John Wesley: Pietist Theologian

John Wesley has been quoted as saying that doctrine is but a “slender part” of true religion. judging by this statement, especially in isolation, one might assume that Wesley was a doctrinal indifferentist. However, upon further investigation we find that this could not be further from the truth. Wesley was hardly indifferent when it came to the task of articulating Christian doctrine.  We see this in his numerous tracts and sermons that deal with lofty concepts of Christian theology such as the Trinity, the person of Christ, the means of grace, original sin, prevenient grace and so forth.

To understand this statement of Wesley’s, we must understand him as in many ways a “Pietist theologian.” John Wesley was strongly influenced by Pietist thought through the writings of Johan Arndt as well as by the Moravians whom he met on his voyage to Savannah and with whom he spent much time with in England and Germany. The Pietists communicated to Wesley, through both personal correspondence and in their writings, that the Christian life did not consist solely of affirming certain theological propositions, heartfelt relationship with Jesus of Nazareth was necessary for a robust Christian life as well. Christianity consisted of both illumination and transformation. That is, transformation of the individual who though once isolated and alienated from God could now enjoy deep fellowship with God, who could grow into real, scriptural holiness and truly be more like Jesus!

Wesley understood this reality all too well. Prior to his “Aldersgate” experience, Wesley was more than ready to affirm the doctrines affirmed in the Apostles’ and Nicene Creeds. Wesley had plenty of good theology and yet his spiritual life was empty, he had no real relationship with Jesus, he had not yet come to recognize Christ as his “personal” Savior. Wesley could affirm many truths about Christ but only when he had a vital relationship with Christ did he finally experience spiritual peace.

I think the experience of Wesley, and the other Pietists, provide us with valuable lessons for today. Good theology is important no doubt, and without good theology we will not have good spirituality. However, rational assent to scriptural truths (though extremely important) is not the whole of the Christian life, it is but a part. Our task as Christians today is to balance the rational and relational aspects of the Christian life. If we drop but one we will have a truncated and perhaps even counterfeit Christianity. With the guidance of the Holy Spirit and the Scriptures I am convinced that we can balance these two aspects of the Christian faith quite well and present a robust version of the Christian faith that speaks well to both the head, and the heart.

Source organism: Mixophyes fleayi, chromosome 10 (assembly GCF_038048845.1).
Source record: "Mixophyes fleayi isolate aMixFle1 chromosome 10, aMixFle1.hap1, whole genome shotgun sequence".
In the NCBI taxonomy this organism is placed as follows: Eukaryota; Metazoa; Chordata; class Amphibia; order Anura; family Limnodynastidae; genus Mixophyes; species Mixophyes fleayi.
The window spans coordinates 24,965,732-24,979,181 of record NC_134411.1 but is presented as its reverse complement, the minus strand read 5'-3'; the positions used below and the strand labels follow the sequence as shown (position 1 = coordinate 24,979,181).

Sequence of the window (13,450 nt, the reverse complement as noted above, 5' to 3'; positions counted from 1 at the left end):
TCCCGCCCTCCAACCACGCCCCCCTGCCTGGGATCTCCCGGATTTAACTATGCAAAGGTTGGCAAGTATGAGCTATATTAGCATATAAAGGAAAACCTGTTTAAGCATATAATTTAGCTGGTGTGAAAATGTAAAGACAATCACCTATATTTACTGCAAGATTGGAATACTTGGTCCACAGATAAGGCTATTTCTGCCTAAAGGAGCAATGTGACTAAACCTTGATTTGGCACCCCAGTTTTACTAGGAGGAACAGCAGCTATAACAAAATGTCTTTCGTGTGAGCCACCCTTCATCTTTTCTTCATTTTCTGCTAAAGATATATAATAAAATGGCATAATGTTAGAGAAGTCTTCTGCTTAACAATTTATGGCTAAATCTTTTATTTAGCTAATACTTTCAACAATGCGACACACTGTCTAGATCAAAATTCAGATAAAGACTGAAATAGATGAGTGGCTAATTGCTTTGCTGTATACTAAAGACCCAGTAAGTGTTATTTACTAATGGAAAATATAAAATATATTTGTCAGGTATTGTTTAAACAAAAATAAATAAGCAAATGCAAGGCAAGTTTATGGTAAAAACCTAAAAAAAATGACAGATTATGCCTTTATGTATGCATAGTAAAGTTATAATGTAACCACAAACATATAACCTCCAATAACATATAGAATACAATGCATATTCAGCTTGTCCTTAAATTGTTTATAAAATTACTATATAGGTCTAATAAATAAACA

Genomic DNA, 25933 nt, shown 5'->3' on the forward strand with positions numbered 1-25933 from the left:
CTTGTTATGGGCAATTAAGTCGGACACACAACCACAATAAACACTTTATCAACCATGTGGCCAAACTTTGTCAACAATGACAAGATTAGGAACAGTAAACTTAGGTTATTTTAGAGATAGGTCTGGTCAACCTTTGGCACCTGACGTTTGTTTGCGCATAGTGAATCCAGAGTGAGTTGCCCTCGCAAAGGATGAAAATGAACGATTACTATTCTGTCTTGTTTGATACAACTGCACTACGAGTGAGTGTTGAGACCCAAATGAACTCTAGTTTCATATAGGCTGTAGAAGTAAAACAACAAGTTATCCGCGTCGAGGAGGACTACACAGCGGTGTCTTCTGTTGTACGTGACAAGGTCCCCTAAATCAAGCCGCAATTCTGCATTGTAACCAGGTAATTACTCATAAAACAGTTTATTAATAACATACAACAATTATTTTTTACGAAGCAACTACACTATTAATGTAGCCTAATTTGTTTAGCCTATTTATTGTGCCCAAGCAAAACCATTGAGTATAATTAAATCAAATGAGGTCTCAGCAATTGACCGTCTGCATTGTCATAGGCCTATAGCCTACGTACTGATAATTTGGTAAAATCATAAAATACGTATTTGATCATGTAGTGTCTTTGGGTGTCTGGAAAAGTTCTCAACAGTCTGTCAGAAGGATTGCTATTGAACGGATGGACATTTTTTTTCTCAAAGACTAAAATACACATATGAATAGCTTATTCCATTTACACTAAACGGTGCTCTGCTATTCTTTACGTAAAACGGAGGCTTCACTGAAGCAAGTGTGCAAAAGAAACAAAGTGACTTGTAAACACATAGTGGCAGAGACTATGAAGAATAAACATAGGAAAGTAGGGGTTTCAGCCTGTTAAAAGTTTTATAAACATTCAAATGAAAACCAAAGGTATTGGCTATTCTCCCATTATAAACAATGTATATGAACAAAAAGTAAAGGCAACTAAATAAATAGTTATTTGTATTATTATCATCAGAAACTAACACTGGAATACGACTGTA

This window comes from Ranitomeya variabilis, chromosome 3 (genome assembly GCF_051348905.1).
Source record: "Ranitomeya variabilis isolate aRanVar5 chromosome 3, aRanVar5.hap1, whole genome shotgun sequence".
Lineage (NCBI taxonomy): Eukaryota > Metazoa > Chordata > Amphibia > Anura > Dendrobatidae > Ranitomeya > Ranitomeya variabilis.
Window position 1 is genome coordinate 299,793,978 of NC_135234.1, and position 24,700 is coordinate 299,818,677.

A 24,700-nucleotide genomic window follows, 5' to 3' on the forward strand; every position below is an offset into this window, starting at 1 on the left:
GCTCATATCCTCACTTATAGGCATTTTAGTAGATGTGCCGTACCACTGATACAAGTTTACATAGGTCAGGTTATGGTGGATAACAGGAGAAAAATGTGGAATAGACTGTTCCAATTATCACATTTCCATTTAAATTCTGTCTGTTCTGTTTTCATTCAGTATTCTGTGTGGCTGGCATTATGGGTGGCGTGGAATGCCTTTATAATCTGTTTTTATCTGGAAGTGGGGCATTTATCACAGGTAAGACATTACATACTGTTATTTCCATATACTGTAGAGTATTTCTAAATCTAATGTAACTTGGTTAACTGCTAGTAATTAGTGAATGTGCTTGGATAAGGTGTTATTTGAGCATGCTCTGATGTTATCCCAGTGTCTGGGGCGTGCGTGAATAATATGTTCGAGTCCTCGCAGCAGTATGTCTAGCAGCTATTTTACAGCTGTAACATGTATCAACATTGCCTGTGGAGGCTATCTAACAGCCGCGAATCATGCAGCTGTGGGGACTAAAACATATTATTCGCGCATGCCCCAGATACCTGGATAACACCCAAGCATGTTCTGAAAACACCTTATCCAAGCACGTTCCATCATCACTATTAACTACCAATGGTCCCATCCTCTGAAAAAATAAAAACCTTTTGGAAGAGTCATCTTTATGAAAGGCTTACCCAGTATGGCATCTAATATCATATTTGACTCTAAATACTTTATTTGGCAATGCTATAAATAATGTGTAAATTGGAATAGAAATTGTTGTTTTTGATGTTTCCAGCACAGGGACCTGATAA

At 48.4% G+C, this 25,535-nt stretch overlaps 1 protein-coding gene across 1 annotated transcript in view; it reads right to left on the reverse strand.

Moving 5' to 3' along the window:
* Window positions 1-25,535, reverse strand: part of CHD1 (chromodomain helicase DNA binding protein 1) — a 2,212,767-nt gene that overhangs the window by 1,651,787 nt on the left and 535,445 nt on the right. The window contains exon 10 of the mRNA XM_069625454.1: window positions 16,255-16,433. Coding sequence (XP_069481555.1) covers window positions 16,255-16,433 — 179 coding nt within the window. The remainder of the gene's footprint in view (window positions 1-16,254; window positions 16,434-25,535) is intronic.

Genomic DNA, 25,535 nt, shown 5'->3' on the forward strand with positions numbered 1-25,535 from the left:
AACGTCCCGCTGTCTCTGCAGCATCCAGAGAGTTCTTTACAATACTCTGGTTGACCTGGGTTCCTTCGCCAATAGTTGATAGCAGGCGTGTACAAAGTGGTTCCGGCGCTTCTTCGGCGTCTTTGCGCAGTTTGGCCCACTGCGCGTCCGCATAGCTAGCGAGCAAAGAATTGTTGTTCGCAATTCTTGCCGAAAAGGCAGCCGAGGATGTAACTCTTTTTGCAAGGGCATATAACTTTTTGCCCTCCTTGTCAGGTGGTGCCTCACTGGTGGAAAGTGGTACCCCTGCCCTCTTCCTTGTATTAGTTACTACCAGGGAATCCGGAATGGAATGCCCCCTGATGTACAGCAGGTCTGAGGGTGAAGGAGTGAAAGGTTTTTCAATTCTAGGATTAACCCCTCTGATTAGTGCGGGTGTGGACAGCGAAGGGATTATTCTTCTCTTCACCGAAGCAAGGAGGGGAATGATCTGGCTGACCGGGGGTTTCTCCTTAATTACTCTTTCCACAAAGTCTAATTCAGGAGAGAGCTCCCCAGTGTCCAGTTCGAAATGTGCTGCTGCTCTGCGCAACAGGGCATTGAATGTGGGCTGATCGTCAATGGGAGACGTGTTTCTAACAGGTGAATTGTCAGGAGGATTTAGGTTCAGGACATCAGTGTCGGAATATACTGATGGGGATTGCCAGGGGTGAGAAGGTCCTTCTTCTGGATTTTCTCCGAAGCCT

Why Pietism?

Recently I published an article on my blog about the renewal movement called “Pietism” that grew out of German Lutheranism in the 1600s and 1700s. Lately I have been immersing myself in the writings of the great leaders of the Pietist movement such as Philipp Jakob Spener and August Herman Franke. Furthermore, I have been reading the work of modern scholars of the Pietist movement such as Roger Olson, Dale Brown, F. Ernest Stoeffler, and Christian Collins-Winn. With so much of my time being spent on this study, and with it being the subject of my doctoral dissertation, my wife understandably asked me “why are you so interested in studying Pietism?”

Pietism in not a well-known term amongst Evangelical Christians even though it might be the most influential renewal movement of the Protestant tradition. Pietism as a movement emphasized the necessity of conversion, the importance of individual as well as small group Bible Study, and that authentic, vibrant Christian faith was more than just mental assent to core Christian doctrines. The Pietists firmly believed that Christianity was a “heart” religion and not just a “head” religion. The Pietists were also people of great social concern. Something of a rallying cry of theirs was that they existed for “God’s glory and their neighbor’s good.”

Pietism as an ethos has influenced Lutheranism as well as the Anabaptist movement in Christianity. Indeed, the Church of the Brethren in the United States has been especially influenced by Pietism. The Evangelical Covenant Church (one of the fastest growing Protestant denominations in the United States) is a distinctly Pietistic denomination. John and Charles Wesley were profoundly influenced by the Moravians who were a Pietistic people. It is hard to find a Protestant tradition that has not been touched by the Pietist ethos. It is remarkable that it is so little known when it’s influence has been so wide.

“Why am I studying Pietism?” I study Pietism in part because it brought revival to German Lutheranism when it was desperately needed. Mainstream German Lutheranism in the 1600s and 1700s had become stale and arid. The Pietists did much to revive German Lutheranism. The Pietists cared for thousands of orphans, printed millions of Bibles, and sent out many effective missionaries all over the world. The idea that they lived for “God’s glory and their neighbor’s good” was more than just a slogan, it was a way of life.